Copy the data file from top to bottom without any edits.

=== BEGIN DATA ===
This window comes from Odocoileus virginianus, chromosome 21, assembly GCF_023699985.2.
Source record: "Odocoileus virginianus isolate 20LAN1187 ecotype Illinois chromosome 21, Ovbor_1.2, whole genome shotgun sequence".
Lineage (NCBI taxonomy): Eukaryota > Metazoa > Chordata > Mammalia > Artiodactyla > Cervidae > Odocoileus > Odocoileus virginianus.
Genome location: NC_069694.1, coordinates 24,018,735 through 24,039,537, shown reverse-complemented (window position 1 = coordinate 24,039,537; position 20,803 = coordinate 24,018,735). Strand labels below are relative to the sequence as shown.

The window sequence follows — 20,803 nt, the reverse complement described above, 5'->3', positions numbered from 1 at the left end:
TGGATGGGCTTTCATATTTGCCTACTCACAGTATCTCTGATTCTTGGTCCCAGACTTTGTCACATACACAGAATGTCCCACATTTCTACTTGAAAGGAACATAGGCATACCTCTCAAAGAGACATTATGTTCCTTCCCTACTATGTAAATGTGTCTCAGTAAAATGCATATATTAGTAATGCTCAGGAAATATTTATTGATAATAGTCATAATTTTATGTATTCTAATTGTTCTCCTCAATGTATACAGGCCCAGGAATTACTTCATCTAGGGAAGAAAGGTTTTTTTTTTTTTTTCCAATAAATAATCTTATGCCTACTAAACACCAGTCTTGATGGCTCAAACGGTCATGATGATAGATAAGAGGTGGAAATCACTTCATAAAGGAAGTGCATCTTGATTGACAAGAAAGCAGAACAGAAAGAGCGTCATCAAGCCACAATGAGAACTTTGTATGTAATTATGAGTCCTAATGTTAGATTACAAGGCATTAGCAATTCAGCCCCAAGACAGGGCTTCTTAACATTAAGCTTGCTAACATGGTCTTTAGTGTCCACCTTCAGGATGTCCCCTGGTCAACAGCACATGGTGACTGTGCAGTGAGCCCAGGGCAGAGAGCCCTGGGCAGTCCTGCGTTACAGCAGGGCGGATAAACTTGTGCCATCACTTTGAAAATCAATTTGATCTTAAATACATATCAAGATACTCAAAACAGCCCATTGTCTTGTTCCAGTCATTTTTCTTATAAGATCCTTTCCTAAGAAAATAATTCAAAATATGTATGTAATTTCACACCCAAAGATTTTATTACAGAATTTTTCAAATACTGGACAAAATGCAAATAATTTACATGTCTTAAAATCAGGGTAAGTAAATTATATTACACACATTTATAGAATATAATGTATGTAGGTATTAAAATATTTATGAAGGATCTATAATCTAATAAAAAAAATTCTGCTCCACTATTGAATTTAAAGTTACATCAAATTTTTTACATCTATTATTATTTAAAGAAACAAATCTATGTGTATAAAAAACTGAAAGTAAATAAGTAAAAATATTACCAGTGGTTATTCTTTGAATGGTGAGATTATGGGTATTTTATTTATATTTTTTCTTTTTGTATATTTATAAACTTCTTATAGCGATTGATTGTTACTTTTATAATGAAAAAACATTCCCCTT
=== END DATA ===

This window comes from Odocoileus virginianus, chromosome 21, assembly GCF_023699985.2.
Source record: "Odocoileus virginianus isolate 20LAN1187 ecotype Illinois chromosome 21, Ovbor_1.2, whole genome shotgun sequence".
Lineage (NCBI taxonomy): Eukaryota > Metazoa > Chordata > Mammalia > Artiodactyla > Cervidae > Odocoileus > Odocoileus virginianus.
Genome location: NC_069694.1, coordinates 24,018,735 through 24,039,537, shown reverse-complemented (window position 1 = coordinate 24,039,537; position 20,803 = coordinate 24,018,735). Strand labels below are relative to the sequence as shown.

The window sequence follows — 20,803 nt, the reverse complement described above, 5'->3', positions numbered from 1 at the left end:
TGGATGGGCTTTCATATTTGCCTACTCACAGTATCTCTGATTCTTGGTCCCAGACTTTGTCACATACACAGAATGTCCCACATTTCTACTTGAAAGGAACATAGGCATACCTCTCAAAGAGACATTATGTTCCTTCCCTACTATGTAAATGTGTCTCAGTAAAATGCATATATTAGTAATGCTCAGGAAATATTTATTGATAATAGTCATAATTTTATGTATTCTAATTGTTCTCCTCAATGTATACAGGCCCAGGAATTACTTCATCTAGGGAAGAAAGGTTTTTTTTTTTTTTTCCAATAAATAATCTTATGCCTACTAAACACCAGTCTTGATGGCTCAAACGGTCATGATGATAGATAAGAGGTGGAAATCACTTCATAAAGGAAGTGCATCTTGATTGACAAGAAAGCAGAACAGAAAGAGCGTCATCAAGCCACAATGAGAACTTTGTATGTAATTATGAGTCCTAATGTTAGATTACAAGGCATTAGCAATTCAGCCCCAAGACAGGGCTTCTTAACATTAAGCTTGCTAACATGGTCTTTAGTGTCCACCTTCAGGATGTCCCCTGGTCAACAGCACATGGTGACTGTGCAGTGAGCCCAGGGCAGAGAGCCCTGGGCAGTCCTGCGTTACAGCAGGGCGGATAAACTTGTGCCATCACTTTGAAAATCAATTTGATCTTAAATACATATCAAGATACTCAAAACAGCCCATTGTCTTGTTCCAGTCATTTTTCTTATAAGATCCTTTCCTAAGAAAATAATTCAAAATATGTATGTAATTTCACACCCAAAGATTTTATTACAGAATTTTTCAAATACTGGACAAAATGCAAATAATTTACATGTCTTAAAATCAGGGTAAGTAAATTATATTACACACATTTATAGAATATAATGTATGTAGGTATTAAAATATTTATGAAGGATCTATAATCTAATAAAAAAAATTCTGCTCCACTATTGAATTTAAAGTTACATCAAATTTTTTACATCTATTATTATTTAAAGAAACAAATCTATGTGTATAAAAAACTGAAAGTAAATAAGTAAAAATATTACCAGTGGTTATTCTTTGAATGGTGAGATTATGGGTATTTTATTTATATTTTTTCTTTTTGTATATTTATAAACTTCTTATAGCGATTGATTGTTACTTTTATAATGAAAAAACATTCCCCTT